Instead, set a realistic goal for every cold call you go into. Do you want to find out what the company does? Do you want to improve the relationship? Oftentimes, going off script can be what knocks your prospect off their rocker.
Remember, it’s important to nurture the lead. It can take months — even years before you make a sale. Make small, attainable goals that will eventually lead to big results.
Tip #4: Reflect for Improvement
If you want to keep improving, take the time to reflect on your calls. Make one of your goals to learn from each call and continuously improve your skills.
When you’re trying to meet your daily quota of calls, think of them as practice. Each call trains you to get better at selling. In one call, you might learn new lingo. In the next, you’ll learn the power of listening and answering to your prospect's fears, worries and concerns. In the next, you may learn a new strategy to overcome an objection.
If you can, listen back to your calls. Who did most of the talking? Was your tone kind and inviting? Did the customer have concerns you failed to address? Could you have addressed their objections differently?
Hindsight is 20/20, and sometimes listening to a call gives you a different perspective than when you were in the middle of it trying to think on your feet.
Make it a point to listen to your calls regularly and take notes. You may even decide to ask your manager to listen to some of your calls to provide feedback if this isn’t something they’re already doing. It’s a great tool.
Tip #5: Be Persistent and Build a Thick Skin
There’s a phrase we often use in sales: “Smile and dial.” In sales, especially when you’re cold calling, there’s a high likelihood of rejection. Some days — or weeks — you won’t get any yeses, but the next week you’ll get a dozen. It tends to balance itself out as long as you can stick it out and roll with the punches.To do that, you need to be persistent and build a thick skin. When a prospect says no, you can’t take it personally. And you certainly can’t let it ruin your day and put a damper on your mood. After all, you have more calls to make, and if you let one bad call impact you, it can come through in your attitude on the next call.
Try this: Record yourself saying “Hi, how are you today? My name is [insert your name here].” The first time, actively frown while you say it. The second time, put a big smile on your face. Now, listen back to both versions. Which one of those versions of you would you be most interested in speaking with?
Again, people don’t love to be sold to but they love to buy. If you’re friendly and can meet eye to eye, they’re more likely to be receptive.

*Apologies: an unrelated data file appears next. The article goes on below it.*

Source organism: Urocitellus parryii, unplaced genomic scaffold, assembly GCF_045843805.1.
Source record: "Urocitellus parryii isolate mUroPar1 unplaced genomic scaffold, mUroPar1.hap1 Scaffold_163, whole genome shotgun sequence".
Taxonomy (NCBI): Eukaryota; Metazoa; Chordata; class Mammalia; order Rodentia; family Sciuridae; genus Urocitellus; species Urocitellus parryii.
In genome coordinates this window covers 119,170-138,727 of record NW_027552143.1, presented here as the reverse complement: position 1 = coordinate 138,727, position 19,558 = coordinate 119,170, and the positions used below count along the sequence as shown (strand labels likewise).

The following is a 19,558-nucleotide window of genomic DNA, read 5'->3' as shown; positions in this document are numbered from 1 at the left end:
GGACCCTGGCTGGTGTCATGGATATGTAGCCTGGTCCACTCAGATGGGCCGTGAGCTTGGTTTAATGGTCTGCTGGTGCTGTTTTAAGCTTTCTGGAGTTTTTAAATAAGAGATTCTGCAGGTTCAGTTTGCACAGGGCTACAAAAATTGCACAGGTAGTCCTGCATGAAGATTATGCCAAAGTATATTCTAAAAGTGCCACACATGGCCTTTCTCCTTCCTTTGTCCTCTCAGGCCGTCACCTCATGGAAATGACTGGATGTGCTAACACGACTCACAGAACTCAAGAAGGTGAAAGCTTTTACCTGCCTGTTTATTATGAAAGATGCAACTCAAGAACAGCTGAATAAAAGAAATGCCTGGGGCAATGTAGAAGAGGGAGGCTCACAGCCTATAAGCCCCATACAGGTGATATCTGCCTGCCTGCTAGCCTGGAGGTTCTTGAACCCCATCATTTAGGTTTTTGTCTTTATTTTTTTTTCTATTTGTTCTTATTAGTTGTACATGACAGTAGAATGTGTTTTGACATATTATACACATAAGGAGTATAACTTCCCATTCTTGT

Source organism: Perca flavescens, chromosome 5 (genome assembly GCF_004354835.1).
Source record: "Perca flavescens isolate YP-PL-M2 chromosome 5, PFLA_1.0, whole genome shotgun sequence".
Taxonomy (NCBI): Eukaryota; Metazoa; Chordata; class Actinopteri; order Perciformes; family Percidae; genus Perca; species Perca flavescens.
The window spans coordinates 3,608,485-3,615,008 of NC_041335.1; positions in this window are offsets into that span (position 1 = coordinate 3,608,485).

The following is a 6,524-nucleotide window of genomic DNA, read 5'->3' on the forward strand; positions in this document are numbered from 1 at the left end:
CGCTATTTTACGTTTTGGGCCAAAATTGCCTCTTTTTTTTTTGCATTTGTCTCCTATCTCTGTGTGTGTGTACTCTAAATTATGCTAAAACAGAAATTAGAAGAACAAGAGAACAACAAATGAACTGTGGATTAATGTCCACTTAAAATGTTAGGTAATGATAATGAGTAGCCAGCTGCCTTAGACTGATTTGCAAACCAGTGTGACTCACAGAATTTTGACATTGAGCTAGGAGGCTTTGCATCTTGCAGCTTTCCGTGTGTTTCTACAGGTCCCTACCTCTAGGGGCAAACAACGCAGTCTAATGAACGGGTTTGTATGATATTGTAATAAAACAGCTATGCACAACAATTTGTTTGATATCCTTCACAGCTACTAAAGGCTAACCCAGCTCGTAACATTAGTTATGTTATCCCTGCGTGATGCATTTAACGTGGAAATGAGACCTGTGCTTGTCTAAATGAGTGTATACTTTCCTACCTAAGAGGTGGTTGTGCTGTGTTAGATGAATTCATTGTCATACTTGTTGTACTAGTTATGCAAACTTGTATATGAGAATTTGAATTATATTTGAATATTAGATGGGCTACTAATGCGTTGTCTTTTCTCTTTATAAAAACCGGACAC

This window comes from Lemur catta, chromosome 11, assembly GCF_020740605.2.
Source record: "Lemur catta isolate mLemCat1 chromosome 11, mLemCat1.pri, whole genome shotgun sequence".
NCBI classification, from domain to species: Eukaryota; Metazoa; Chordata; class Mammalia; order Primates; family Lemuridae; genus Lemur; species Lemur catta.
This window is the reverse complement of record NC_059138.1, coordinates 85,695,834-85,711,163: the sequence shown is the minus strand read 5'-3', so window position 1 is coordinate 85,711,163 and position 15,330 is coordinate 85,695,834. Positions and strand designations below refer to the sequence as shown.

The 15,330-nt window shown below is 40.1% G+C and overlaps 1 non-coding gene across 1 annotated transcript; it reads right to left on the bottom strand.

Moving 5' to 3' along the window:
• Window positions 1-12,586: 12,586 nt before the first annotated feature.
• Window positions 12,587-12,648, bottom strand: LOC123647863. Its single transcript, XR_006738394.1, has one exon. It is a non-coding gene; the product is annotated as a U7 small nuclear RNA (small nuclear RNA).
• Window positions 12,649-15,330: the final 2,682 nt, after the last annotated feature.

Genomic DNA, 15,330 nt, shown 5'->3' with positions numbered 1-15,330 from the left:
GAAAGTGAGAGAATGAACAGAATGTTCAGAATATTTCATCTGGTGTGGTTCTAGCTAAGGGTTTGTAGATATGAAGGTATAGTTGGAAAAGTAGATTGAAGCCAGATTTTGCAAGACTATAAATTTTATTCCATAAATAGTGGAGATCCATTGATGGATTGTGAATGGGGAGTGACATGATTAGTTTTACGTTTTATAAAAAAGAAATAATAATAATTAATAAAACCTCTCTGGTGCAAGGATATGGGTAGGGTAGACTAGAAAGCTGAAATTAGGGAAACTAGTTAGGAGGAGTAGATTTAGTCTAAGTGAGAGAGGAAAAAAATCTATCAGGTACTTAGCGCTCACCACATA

To succeed at cold calling, you must embrace the ups and downs of sales. That means when one call ends in a no, you let it go and move on to the next like it’s a brand-new day. In the grand scheme of things, that no was just one in a million. If the job were easy, everyone would do it.
Tip #6: Keep it Calm and Cool
In sales, you’re on the front lines as the voice of the company. It’s an important, stressful job. It would be remiss of me not to mention how tough it can be some days. Just like any other job, sometimes you simply want to quit.
You have to make sure you get (and keep) your mind right. That means different things for different people. For some, it means exercising every day after work to relieve stress. Others go for a walk between tough calls. People like me, on the other hand, use mindfulness practices to ground themselves before another call.
Find a way to make yourself comfortable and get into a positive headspace before each call. Restart, relax and refocus. Breathe. Do whatever works for you so you don’t linger on the tough calls.
Tip #7: Rely on Your Coworkers for Support
Did you know that people are significantly happier at work when they have a work best friend? It’s true!
Work on building those relationships at work to keep you going. Lean on your team for support and advice — not just when you’re frustrated and need a pick-me-up, but also when you need some advice about how to approach a certain customer or how to land a deal.
Your coworkers are with you all day, so they can hear you on the phone. That means they’re some of the best people to tell you how you sound during your calls and what you can do to improve.
Some sales teams even make achieving their goals a sort of game: Who heard no the most today? Who had the most interesting conversation today unrelated to our service? It keeps you going on days you’re struggling to get through. Foster that sense of camaraderie on the sales floor.
Become a Cold Calling Pro
In the challenging world of cold calling, where responses range from frustration to rejection, it's important to remember the power and potential it holds for bridging connections and building relationships. Cold calling may be tough, but with the right approach and these cold-calling tips, you can navigate the journey and become a proficient salesperson.
Cold calling involves reaching out to potential customers who may be unfamiliar with your business. Depending on their level of knowledge about your company, your strategy may vary. Here are some strategies to enhance your cold-calling effectiveness:
- Don't expect an immediate sale
- Know three things about the prospect before you call
- Set a goal
- Reflect for improvement
- Be persistent and build a thick skin
- Keep it calm and cool
- Rely on your coworkers for support
Cold calling is a challenging but valuable sales technique. It requires patience, preparation, resilience and a commitment to building relationships over time. By following these tips and approaching cold calling with the right mindset, you can improve your success rate and become a more effective salesperson in the long run. Remember, the journey may be tough, but the rewards can be significant.
If you’re still determining if cold calling is right for you, take this quiz to help you decide.
ATS is currently hiring sales representatives — check out everything we have to offer. Here at ATS, we have an arsenal of tools to help you succeed through your first year of sales and beyond.